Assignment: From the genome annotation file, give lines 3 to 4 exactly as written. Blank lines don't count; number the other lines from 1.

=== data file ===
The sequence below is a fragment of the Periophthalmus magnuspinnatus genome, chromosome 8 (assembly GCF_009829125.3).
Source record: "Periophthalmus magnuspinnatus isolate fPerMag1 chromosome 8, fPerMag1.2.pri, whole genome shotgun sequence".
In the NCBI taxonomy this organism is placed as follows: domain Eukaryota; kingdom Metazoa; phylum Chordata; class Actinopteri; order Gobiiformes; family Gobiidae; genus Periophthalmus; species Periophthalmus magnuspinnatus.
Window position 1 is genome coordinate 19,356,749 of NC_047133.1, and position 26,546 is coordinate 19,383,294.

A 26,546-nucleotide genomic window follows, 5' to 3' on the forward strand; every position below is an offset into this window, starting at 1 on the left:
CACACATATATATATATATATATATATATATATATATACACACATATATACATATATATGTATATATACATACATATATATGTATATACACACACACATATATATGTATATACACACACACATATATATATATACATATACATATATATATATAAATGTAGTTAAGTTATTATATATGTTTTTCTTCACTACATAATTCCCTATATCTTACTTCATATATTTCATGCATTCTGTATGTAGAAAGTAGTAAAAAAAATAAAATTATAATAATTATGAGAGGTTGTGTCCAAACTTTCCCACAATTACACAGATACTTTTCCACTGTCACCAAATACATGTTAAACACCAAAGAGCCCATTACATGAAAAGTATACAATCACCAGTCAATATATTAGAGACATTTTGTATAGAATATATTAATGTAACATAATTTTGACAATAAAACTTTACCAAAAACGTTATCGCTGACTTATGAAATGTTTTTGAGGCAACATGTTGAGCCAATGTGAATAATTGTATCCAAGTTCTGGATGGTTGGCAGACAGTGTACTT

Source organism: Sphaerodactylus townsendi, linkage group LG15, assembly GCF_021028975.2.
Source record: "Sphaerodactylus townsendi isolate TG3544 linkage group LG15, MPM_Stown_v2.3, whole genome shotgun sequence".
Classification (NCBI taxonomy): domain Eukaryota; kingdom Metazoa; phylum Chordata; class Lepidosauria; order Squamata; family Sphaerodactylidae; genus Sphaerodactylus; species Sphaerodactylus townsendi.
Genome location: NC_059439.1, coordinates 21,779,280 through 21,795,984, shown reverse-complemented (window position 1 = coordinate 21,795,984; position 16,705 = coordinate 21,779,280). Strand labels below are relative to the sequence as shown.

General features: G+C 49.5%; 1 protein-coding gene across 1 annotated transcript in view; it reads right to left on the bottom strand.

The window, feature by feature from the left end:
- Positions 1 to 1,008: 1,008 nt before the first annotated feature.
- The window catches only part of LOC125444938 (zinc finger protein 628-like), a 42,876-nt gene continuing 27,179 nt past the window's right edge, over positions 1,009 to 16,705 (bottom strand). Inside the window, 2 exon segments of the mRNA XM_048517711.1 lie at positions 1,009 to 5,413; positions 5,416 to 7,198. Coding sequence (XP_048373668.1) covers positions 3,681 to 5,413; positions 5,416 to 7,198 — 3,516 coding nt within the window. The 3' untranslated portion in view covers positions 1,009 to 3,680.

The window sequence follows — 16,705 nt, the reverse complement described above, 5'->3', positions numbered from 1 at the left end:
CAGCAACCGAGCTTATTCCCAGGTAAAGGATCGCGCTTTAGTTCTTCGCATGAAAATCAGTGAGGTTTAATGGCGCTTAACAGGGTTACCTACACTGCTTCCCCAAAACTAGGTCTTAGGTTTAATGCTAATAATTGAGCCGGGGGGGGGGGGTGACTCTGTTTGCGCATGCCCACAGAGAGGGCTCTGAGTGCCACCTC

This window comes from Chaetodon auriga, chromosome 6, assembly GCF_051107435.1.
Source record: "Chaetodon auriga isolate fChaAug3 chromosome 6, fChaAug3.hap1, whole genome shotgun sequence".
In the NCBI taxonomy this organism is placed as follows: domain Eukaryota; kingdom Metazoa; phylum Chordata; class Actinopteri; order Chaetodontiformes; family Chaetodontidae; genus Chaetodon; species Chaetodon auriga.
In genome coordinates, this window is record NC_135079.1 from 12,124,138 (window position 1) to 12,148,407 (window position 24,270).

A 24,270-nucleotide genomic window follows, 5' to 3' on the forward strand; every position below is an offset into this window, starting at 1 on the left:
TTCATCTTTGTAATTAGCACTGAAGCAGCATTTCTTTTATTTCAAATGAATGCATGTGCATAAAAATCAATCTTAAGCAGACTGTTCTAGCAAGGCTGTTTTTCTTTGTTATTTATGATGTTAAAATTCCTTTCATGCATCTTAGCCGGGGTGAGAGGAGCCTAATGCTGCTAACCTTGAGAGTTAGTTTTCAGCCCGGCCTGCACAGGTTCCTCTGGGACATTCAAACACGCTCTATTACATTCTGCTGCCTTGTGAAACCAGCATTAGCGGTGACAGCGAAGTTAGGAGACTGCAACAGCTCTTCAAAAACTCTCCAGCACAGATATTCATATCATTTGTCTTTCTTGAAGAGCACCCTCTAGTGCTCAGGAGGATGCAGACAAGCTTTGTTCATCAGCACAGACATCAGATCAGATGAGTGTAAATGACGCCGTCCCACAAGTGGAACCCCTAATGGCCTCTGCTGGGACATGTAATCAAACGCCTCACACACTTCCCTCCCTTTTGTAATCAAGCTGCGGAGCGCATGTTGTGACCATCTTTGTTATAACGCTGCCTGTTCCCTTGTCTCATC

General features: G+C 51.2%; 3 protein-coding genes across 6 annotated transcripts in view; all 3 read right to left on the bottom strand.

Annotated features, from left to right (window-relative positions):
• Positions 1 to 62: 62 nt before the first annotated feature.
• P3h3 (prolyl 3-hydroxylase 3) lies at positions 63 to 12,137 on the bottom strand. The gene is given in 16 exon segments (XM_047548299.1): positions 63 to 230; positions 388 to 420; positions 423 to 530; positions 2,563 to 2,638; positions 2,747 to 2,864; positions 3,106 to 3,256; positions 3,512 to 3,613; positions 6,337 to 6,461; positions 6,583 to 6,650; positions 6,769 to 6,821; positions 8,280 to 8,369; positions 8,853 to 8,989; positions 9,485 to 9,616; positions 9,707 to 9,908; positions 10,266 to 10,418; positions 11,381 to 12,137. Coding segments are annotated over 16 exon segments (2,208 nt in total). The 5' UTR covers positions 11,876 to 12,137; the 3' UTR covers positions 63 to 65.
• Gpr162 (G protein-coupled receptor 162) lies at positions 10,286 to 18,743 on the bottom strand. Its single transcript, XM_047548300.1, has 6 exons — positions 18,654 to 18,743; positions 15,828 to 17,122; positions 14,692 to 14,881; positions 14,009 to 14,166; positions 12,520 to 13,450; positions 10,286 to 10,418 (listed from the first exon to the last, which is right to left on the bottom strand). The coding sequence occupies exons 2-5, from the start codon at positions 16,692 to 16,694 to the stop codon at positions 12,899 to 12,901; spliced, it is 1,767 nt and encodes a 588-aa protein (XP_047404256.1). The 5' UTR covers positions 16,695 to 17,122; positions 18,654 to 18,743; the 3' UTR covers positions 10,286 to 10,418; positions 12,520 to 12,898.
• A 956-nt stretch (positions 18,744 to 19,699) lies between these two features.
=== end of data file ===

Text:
In the NCBI taxonomy this organism is placed as follows: domain Eukaryota; kingdom Metazoa; phylum Chordata; class Actinopteri; order Gobiiformes; family Gobiidae; genus Periophthalmus; species Periophthalmus magnuspinnatus.
Window position 1 is genome coordinate 19,356,749 of NC_047133.1, and position 26,546 is coordinate 19,383,294.